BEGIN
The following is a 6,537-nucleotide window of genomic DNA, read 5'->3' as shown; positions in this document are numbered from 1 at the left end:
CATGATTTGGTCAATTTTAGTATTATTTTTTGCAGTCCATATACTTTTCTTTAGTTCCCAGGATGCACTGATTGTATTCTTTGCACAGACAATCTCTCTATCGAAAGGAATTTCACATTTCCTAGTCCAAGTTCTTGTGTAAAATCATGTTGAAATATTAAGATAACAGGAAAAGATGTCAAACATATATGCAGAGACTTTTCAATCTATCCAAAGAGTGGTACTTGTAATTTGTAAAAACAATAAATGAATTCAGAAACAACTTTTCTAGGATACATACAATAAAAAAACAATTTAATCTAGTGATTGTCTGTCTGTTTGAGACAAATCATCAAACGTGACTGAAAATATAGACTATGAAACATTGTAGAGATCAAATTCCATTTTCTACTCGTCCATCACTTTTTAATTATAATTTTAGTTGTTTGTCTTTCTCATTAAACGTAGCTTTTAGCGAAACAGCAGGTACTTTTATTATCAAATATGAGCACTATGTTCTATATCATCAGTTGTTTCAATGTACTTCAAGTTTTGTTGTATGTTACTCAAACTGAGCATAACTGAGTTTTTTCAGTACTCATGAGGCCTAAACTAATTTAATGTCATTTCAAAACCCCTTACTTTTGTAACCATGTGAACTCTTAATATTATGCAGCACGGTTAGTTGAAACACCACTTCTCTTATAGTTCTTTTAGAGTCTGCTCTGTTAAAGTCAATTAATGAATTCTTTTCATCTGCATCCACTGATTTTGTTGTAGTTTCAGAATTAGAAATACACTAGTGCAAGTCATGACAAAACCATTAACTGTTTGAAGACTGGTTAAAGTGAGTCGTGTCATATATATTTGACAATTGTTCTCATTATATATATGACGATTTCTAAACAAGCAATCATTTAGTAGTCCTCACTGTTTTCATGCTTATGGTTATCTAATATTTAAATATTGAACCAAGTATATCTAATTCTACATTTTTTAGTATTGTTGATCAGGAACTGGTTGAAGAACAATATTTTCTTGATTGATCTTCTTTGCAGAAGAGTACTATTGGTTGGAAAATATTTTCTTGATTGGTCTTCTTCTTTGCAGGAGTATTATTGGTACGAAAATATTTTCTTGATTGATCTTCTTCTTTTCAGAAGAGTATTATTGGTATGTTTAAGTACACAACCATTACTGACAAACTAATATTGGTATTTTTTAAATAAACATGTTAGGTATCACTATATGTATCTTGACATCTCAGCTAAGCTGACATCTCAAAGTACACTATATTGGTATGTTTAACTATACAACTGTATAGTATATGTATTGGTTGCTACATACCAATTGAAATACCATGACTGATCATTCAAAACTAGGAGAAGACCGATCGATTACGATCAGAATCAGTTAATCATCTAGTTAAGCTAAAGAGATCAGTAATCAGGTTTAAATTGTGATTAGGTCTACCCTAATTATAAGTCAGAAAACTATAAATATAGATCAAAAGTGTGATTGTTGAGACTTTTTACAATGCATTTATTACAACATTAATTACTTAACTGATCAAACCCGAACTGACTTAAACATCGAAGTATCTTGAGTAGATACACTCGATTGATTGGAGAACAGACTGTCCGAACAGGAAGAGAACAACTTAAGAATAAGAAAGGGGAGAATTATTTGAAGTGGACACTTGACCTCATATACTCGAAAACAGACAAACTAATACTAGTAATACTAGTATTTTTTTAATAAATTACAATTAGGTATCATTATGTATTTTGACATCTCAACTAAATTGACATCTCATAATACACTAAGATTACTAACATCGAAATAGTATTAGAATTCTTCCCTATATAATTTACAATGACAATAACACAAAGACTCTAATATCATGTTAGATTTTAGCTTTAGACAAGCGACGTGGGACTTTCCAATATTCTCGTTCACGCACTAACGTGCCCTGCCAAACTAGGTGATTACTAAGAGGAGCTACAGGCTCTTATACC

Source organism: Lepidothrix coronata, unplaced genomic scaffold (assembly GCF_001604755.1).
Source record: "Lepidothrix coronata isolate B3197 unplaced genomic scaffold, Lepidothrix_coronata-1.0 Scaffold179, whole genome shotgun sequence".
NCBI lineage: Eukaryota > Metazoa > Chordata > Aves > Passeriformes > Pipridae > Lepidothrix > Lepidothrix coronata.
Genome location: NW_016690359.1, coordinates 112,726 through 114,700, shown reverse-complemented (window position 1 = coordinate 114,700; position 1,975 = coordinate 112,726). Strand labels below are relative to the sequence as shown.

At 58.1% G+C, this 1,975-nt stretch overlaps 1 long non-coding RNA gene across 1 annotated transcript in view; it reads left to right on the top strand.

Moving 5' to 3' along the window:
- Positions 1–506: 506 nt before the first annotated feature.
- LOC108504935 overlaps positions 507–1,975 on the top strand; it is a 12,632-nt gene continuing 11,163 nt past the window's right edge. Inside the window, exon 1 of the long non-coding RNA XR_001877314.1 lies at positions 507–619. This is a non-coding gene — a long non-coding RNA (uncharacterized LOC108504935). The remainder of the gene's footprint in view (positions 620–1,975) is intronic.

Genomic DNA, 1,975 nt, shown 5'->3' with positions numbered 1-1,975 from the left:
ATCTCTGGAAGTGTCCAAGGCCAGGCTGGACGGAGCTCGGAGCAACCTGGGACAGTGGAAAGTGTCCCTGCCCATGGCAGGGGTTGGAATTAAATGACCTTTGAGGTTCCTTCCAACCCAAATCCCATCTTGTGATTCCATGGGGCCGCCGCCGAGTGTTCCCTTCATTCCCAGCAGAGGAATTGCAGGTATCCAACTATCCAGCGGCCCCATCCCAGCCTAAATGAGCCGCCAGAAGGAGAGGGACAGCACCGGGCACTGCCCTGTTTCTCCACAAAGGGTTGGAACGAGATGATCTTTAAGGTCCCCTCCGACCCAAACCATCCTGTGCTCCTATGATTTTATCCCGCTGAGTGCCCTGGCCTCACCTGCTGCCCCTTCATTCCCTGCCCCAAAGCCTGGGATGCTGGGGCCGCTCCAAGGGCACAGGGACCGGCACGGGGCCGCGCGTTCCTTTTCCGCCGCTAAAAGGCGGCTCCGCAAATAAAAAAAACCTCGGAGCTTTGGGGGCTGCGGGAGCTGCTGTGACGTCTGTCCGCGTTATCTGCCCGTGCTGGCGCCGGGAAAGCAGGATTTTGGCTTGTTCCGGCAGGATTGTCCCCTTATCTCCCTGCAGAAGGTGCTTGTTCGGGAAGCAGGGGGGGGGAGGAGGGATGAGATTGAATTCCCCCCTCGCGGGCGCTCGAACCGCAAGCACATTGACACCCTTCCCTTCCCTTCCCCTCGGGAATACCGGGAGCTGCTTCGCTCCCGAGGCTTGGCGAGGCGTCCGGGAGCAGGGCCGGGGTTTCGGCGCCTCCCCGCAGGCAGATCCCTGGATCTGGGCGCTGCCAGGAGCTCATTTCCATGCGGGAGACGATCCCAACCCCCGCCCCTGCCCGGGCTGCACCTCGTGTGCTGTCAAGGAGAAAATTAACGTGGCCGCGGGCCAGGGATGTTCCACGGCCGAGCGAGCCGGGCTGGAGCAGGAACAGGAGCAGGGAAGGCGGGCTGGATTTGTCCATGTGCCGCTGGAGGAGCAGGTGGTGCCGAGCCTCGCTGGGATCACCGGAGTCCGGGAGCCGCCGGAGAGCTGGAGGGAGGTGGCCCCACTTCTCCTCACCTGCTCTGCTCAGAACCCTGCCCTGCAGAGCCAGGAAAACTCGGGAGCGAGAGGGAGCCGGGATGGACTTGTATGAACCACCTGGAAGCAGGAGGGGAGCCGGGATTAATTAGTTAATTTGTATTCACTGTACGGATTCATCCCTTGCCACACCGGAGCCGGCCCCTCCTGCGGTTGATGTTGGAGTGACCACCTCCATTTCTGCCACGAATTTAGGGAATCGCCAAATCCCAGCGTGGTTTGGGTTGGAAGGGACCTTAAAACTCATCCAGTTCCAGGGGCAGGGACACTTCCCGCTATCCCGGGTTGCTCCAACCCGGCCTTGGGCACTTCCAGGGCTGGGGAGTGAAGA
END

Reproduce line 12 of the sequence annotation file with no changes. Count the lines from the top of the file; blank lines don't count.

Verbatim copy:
ATCTCTGGAAGTGTCCAAGGCCAGGCTGGACGGAGCTCGGAGCAACCTGGGACAGTGGAAAGTGTCCCTGCCCATGGCAGGGGTTGGAATTAAATGACCTTTGAGGTTCCTTCCAACCCAAATCCCATCTTGTGATTCCATGGGGCCGCCGCCGAGTGTTCCCTTCATTCCCAGCAGAGGAATTGCAGGTATCCAACTATCCAGCGGCCCCATCCCAGCCTAAATGAGCCGCCAGAAGGAGAGGGACAGCACCGGGCACTGCCCTGTTTCTCCACAAAGGGTTGGAACGAGATGATCTTTAAGGTCCCCTCCGACCCAAACCATCCTGTGCTCCTATGATTTTATCCCGCTGAGTGCCCTGGCCTCACCTGCTGCCCCTTCATTCCCTGCCCCAAAGCCTGGGATGCTGGGGCCGCTCCAAGGGCACAGGGACCGGCACGGGGCCGCGCGTTCCTTTTCCGCCGCTAAAAGGCGGCTCCGCAAATAAAAAAAACCTCGGAGCTTTGGGGGCTGCGGGAGCTGCTGTGACGTCTGTCCGCGTTATCTGCCCGTGCTGGCGCCGGGAAAGCAGGATTTTGGCTTGTTCCGGCAGGATTGTCCCCTTATCTCCCTGCAGAAGGTGCTTGTTCGGGAAGCAGGGGGGGGGAGGAGGGATGAGATTGAATTCCCCCCTCGCGGGCGCTCGAACCGCAAGCACATTGACACCCTTCCCTTCCCTTCCCCTCGGGAATACCGGGAGCTGCTTCGCTCCCGAGGCTTGGCGAGGCGTCCGGGAGCAGGGCCGGGGTTTCGGCGCCTCCCCGCAGGCAGATCCCTGGATCTGGGCGCTGCCAGGAGCTCATTTCCATGCGGGAGACGATCCCAACCCCCGCCCCTGCCCGGGCTGCACCTCGTGTGCTGTCAAGGAGAAAATTAACGTGGCCGCGGGCCAGGGATGTTCCACGGCCGAGCGAGCCGGGCTGGAGCAGGAACAGGAGCAGGGAAGGCGGGCTGGATTTGTCCATGTGCCGCTGGAGGAGCAGGTGGTGCCGAGCCTCGCTGGGATCACCGGAGTCCGGGAGCCGCCGGAGAGCTGGAGGGAGGTGGCCCCACTTCTCCTCACCTGCTCTGCTCAGAACCCTGCCCTGCAGAGCCAGGAAAACTCGGGAGCGAGAGGGAGCCGGGATGGACTTGTATGAACCACCTGGAAGCAGGAGGGGAGCCGGGATTAATTAGTTAATTTGTATTCACTGTACGGATTCATCCCTTGCCACACCGGAGCCGGCCCCTCCTGCGGTTGATGTTGGAGTGACCACCTCCATTTCTGCCACGAATTTAGGGAATCGCCAAATCCCAGCGTGGTTTGGGTTGGAAGGGACCTTAAAACTCATCCAGTTCCAGGGGCAGGGACACTTCCCGCTATCCCGGGTTGCTCCAACCCGGCCTTGGGCACTTCCAGGGCTGGGGAGTGAAGA